In the climax of the picture, Trusty was originally killed when hit by the wagon. That is why Jock nudges him and he does not rouse. When Walt Disney viewed this scene, he was shocked. Walt did not want a repeat of the traumatic scene in Bambi. He thought it was too intense. Walt then made the animators put Trusty into the end Christmas scene to reassure the audience that Trusty was simply knocked out and injured in the previous scene.
The mischievous young puppy at the end of the film (the one who resembles his father, Tramp) is called “Scamp”. He was featured in a children’s book, a syndicated daily comic strip, and comic books, before starring in Lady and the Tramp II: Scamp’s Adventure.
The song howled by the dogs in the pound is “Home Sweet Home”. It is the only song to be in the film that was not written by Peggy Lee and Sonny Burke
Walt Disney originally didn’t want to include the ‘Bella Note’ spaghetti-eating scene, now one of the most iconic moments in the whole Disney canon.
The Beaver character was effectively recycled as the Gopher in Winnie the Pooh and the Honey Tree, right down to his whistling speech pattern. This voice was originally created by Stan Freberg who had a background in comedy voices. The demands of voicing the character proved too much, however, so Freberg eventually resorted to using a real whistle to capture the whistling effect.
At the time of its release, this was the highest grossing Disney cartoon since Snow White and the Seven Dwarfs.
To maintain a dog’s perspective, Darling and Jim Dear’s faces are rarely seen.
The background artists made models of the interiors of Jim Dear and Darling’s house and shot photos from a deliberately low angle to simulate a dog’s eye view of their world.
Walt DisneyreadWard Greene’s story, “Happy Dan, the Whistling Dog” in Cosmopolitan magazine in 1943 and eventually hired Greene to include the Dan character in the film during the pre-production stage. But Greene wrote and published an entirely new story “Lady and the Tramp; the Story of Two Dogs,” which became the source of the film.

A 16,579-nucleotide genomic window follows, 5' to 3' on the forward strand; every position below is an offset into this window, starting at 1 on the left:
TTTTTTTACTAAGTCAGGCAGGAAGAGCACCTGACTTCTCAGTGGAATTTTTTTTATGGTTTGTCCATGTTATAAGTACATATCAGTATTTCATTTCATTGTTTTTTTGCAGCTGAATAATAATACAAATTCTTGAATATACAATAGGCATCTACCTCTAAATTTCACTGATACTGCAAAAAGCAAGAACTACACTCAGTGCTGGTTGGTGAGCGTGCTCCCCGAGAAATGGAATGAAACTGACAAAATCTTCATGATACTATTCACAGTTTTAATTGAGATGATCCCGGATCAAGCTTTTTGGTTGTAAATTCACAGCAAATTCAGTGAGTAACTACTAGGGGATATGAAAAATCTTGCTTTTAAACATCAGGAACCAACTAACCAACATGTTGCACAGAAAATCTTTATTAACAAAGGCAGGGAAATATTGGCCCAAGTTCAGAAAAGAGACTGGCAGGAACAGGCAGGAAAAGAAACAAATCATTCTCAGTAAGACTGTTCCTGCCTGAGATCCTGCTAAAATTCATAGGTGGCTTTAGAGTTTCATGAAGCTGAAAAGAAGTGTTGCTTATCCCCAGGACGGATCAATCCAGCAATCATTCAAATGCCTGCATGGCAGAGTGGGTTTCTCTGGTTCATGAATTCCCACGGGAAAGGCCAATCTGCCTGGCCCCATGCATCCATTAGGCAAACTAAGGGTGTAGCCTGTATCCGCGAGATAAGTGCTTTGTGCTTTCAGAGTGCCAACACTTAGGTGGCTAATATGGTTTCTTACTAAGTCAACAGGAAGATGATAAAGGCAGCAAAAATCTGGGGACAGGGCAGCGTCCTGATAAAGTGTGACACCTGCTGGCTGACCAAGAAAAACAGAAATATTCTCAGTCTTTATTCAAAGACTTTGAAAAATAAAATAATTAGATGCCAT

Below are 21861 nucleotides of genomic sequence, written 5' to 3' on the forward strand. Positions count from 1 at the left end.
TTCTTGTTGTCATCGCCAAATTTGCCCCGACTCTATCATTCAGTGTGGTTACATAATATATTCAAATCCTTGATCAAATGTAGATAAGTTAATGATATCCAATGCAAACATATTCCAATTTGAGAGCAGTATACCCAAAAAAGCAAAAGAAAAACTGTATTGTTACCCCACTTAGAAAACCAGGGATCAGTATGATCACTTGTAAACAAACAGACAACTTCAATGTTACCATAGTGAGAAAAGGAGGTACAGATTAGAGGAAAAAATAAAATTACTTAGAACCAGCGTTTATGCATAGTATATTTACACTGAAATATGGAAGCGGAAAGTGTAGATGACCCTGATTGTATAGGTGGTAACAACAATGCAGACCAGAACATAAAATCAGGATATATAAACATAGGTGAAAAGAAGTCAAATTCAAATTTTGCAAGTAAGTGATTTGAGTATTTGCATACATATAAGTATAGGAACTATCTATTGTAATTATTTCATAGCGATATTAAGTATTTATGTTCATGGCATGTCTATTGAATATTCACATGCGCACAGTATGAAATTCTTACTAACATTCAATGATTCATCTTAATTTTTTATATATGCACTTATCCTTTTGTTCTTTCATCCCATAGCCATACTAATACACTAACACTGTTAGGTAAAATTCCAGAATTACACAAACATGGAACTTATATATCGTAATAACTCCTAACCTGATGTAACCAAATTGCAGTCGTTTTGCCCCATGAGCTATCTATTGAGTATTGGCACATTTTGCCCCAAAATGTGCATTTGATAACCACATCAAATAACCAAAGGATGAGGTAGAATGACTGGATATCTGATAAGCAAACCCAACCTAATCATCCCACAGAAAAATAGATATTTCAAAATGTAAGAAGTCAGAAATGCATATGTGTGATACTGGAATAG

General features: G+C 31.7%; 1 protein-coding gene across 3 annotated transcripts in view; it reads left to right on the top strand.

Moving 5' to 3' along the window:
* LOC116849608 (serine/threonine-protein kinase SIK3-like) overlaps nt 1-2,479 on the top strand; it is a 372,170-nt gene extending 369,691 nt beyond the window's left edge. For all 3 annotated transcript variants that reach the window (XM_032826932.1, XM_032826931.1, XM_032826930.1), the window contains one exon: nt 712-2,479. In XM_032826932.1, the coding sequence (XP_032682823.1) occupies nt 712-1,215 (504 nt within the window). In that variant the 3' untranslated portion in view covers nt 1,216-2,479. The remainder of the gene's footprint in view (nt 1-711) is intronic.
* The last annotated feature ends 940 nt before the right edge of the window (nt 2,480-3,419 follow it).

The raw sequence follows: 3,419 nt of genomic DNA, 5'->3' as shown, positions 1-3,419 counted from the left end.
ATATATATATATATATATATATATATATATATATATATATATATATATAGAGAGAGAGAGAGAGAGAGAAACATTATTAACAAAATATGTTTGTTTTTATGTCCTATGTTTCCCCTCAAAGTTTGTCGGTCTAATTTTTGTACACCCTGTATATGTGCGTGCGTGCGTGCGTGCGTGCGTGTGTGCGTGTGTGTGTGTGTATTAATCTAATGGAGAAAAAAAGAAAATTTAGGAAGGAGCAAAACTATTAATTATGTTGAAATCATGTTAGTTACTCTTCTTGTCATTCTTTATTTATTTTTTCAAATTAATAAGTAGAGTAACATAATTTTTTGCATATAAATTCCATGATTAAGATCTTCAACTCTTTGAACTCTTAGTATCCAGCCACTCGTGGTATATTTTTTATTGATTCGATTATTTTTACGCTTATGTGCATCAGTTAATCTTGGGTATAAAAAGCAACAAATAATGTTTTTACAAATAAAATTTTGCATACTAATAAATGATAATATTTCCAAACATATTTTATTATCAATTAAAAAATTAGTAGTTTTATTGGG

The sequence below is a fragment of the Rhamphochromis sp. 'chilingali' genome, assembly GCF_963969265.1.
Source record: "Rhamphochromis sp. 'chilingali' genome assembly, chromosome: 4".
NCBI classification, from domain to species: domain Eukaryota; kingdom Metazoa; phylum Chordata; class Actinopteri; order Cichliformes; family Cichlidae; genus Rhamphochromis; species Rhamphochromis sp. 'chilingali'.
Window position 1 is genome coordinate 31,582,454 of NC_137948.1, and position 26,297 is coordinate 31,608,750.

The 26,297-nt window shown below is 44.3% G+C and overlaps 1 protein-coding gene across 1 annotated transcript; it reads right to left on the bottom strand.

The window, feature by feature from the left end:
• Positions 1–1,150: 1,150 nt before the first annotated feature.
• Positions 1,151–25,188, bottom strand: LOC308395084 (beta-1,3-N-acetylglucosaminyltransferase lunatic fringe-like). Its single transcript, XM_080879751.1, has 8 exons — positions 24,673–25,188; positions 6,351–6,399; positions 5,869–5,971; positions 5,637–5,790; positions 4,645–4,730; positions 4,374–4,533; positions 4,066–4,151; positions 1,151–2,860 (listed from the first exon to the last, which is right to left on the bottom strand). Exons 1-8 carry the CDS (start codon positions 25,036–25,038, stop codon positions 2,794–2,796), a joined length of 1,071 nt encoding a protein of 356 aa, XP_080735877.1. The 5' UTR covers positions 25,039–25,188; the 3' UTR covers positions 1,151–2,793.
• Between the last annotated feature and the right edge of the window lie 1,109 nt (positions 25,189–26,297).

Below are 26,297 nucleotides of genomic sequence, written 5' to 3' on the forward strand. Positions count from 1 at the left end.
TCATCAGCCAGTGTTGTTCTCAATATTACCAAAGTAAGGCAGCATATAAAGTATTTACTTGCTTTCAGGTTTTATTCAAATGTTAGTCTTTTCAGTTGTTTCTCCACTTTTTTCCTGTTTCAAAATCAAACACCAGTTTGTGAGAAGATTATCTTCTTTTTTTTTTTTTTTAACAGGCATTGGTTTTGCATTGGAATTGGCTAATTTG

The film’s setting was partly inspired by Walt Disney’s boyhood hometown of Marceline, Missouri.
A model of the inside of Jim Dear and Darling’s house was built as a guide for staging.
The decision to film in Cinemascope was made when the film was already in production, so many background paintings had to be extended to fit the new format. Overlays were often added to cover up the seams of the extensions.
In early script versions, Tramp was first called Homer, then Rags and Bozo. A 1940 script introduced the twin Siamese cats. Eventually known as Si and Am, they were then named Nip and Tuck.
Peggy Lee helped promote the film on the Disney TV series, explaining her work with the score and singing a few numbers.
HiringPeggy Leearguably was the first instance of a superstar voice being used for an animated film.
In the 1999 video release, some scenes had pieces of dialogue missing that had been part of the original theatrical release. This was believed to be caused by the studio restoration process that incorporated both US and international formats of the film, which inadvertently created a hybrid version. Disney often produces different international and foreign versions of their films to make the foreign dialogue fit.
The 1962 re-release of this film was shown on a double bill with the first release of Disney’sAlmost Angels.